how to talk to an employee about their appearance

Addressing employee dress code policy issues

Not many of us have tried to wear gold shoes to work. But that was the intention of Seattle Seahawks superstar running back Marshawn Lynch for his team’s much anticipated 2015 NFC championship game.

That is until Lynch’s employer reminded him that gold shoes would be a violation of the NFL’s dress code policy, and he wouldn’t be permitted to play if he wore them.

With company cultures becoming more relaxed, many employees are trading in ties and slacks for jeans and t-shirts (or in Lynch’s case, gold shoes).

But even in 2015, dressing right is as important as ever. When it comes to first impressions, a person will form an opinion of the other person within the first 500 milliseconds of meeting, according to a Princeton University study in 2006. Therefore, it’s important for your employees to dress appropriately for your business. You don’t want clients to get the wrong impression about your company.

Get a policy in place

How was the NFL able to get Lynch to abide so easily? Simple – they had a designated dress code policy. Your business should be no different.

Adding a dress code policy to your employee handbook will not only make it easier to address employees who may not be following the policy, but it also gives them a better understanding of what is or isn’t acceptable attire for the workplace. It also helps managers maintain a consistent approach to the issue, which will reduce any negative repercussions or issues going forward.

When creating the policy, you want to ensure it’s consistent with your company’s culture and what your clients expect. If you aren’t sure what your clients expect, don’t be afraid to talk to them about their dress code before going into a meeting.

While some company policies get specific about the length of shorts, dresses and other attire, you don’t want it to reach the point where you’re constantly roaming your office with a ruler. This can damage your relationship with your employees.

Aside from attire, consider including policies regarding hygiene, grooming, tattoos and piercings. These are all important to consider when it comes creating a policy that best suits your company and clients.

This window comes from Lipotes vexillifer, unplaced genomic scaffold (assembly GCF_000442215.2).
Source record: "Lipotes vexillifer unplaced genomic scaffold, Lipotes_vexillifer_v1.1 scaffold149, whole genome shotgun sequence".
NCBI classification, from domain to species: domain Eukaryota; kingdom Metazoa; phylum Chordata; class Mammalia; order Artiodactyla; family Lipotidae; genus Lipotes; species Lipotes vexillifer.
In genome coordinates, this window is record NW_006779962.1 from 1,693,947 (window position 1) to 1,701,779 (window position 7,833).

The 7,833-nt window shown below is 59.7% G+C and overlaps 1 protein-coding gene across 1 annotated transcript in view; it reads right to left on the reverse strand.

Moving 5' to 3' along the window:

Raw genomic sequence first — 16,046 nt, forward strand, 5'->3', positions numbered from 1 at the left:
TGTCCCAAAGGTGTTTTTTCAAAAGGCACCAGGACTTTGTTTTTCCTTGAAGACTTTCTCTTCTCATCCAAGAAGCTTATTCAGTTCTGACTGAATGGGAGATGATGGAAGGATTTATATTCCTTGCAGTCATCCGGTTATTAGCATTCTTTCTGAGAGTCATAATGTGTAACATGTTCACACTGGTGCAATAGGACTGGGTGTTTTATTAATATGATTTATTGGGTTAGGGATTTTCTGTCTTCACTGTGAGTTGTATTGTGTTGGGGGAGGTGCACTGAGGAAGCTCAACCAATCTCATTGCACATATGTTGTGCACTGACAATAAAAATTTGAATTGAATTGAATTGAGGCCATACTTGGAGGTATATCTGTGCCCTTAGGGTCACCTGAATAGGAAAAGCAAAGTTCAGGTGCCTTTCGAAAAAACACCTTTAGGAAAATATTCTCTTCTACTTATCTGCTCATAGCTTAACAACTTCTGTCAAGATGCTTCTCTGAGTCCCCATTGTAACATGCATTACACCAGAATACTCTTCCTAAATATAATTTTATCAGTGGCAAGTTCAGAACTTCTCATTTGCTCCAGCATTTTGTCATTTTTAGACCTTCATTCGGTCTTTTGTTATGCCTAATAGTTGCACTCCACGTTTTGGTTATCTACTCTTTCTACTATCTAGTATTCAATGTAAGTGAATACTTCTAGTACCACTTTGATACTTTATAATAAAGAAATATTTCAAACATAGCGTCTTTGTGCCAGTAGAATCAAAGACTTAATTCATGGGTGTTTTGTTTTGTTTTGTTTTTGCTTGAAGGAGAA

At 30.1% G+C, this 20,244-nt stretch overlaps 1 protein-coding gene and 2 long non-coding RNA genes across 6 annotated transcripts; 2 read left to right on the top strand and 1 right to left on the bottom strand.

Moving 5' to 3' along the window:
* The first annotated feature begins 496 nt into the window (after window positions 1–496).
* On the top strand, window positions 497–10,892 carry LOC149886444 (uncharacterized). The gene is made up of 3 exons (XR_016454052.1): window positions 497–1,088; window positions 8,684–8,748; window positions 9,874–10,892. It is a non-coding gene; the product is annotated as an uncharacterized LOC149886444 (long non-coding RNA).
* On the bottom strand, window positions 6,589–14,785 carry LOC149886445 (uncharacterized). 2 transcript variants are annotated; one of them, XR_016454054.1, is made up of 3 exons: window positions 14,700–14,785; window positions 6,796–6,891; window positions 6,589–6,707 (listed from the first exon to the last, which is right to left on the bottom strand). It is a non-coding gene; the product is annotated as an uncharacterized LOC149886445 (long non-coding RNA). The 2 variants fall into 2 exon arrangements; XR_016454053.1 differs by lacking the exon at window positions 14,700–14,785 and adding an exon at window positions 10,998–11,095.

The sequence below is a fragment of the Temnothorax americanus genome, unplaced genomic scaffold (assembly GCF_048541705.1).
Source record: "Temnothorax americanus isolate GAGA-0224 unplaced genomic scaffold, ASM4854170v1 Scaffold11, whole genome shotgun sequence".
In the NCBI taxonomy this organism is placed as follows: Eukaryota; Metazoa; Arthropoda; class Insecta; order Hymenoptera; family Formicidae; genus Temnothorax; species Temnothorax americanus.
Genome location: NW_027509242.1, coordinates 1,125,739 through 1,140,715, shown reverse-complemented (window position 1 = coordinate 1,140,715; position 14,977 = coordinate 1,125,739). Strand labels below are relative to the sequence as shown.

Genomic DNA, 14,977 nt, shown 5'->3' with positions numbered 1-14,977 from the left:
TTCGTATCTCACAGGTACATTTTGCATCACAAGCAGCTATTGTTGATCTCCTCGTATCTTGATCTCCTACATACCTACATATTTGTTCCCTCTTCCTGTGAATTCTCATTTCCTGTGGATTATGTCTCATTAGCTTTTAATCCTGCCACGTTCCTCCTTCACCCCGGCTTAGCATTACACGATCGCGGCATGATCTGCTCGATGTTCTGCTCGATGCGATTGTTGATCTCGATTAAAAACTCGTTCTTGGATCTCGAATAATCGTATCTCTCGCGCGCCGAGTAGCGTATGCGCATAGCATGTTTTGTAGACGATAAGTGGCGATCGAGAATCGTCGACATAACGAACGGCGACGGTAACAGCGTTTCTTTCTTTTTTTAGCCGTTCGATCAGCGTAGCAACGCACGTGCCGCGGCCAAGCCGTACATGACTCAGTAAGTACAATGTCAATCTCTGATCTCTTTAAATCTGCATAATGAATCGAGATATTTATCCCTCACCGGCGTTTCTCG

More than anything, you want to make sure everyone gets treated the same. It’s essential no one gets singled out or receives special treatment.

Pull them aside

When confronting employees who have violated your policy, you don’t necessarily have to schedule a formal meeting.

Approach them and casually ask if you can have a minute of their time in your office or where you typically hold a meeting.

In a positive tone, remind them that while you encourage individual expression, they may be in violation of your company’s dress code. If you don’t have a policy in place, it’s important to remind employees that they are a representative of the company, and they should convey a professional appearance that is consistent and in line with the field in which they work.

This could be a sensitive issue for some. Try your best not to hurt their feelings. If gone about incorrectly, you could offend your employees. This could cause them to ignore your request and test your patience. During the meeting, remind your employees of their recent contributions and value to the team. This can be a good way to lighten the mood and show them that you don’t want them to leave.

Consider using same-gender manager

Depending on the violation and your comfort level, you could consider having another manager of the same gender confront the employee in question. Although this is an option, it’s typically best handled yourself or your human resources representative. Gender shouldn’t matter under general conflicts.

Avoid involving another employee

Employees in violation should be addressed by their direct supervisor, not another employee or coworker.

While it may seem easier to use someone they’re more comfortable with, you put your other employees at risk by making them the “clothing police”. This could put someone in an uncomfortable situation. You want to strive to make the matter strictly between the employees and their supervisors or human resources leader.

Casual days

If your employees find your expected attire cumbersome, then it may be best to offer an occasional casual day to give them an opportunity to be more relaxed.

According to a 2015 CareerBuilder study, 15 percent of workers surveyed chose “being able to wear jeans,” when asked which perks would make their workplace more satisfying.

Casual days can also be an inviting benefit for potential candidates who make company culture a top priority.

Consider uniforms or clothing discounts

If your employees do a lot of face-to-face interaction with clients, then company-standard uniforms may be worth considering.

If your employees can’t afford uniforms, you could consider offering company-approved clothing at a discounted rate or negotiate a company-wide discount through a specific retailer.

When it’s necessary to terminate someone

If employees continue to break your dress code after you’ve addressed the problem several times, then it may be best to part ways. But this should only happen under the most extreme circumstances.

Before you terminate an employee, talk to your HR representative or legal counsel to ensure you are not putting your business at risk.

Are HR issues like these slowing down your business? Download our free e-book, 7 most frequent HR mistakes and how to avoid them, to help you avoid some of the common pitfalls involved with running a business.

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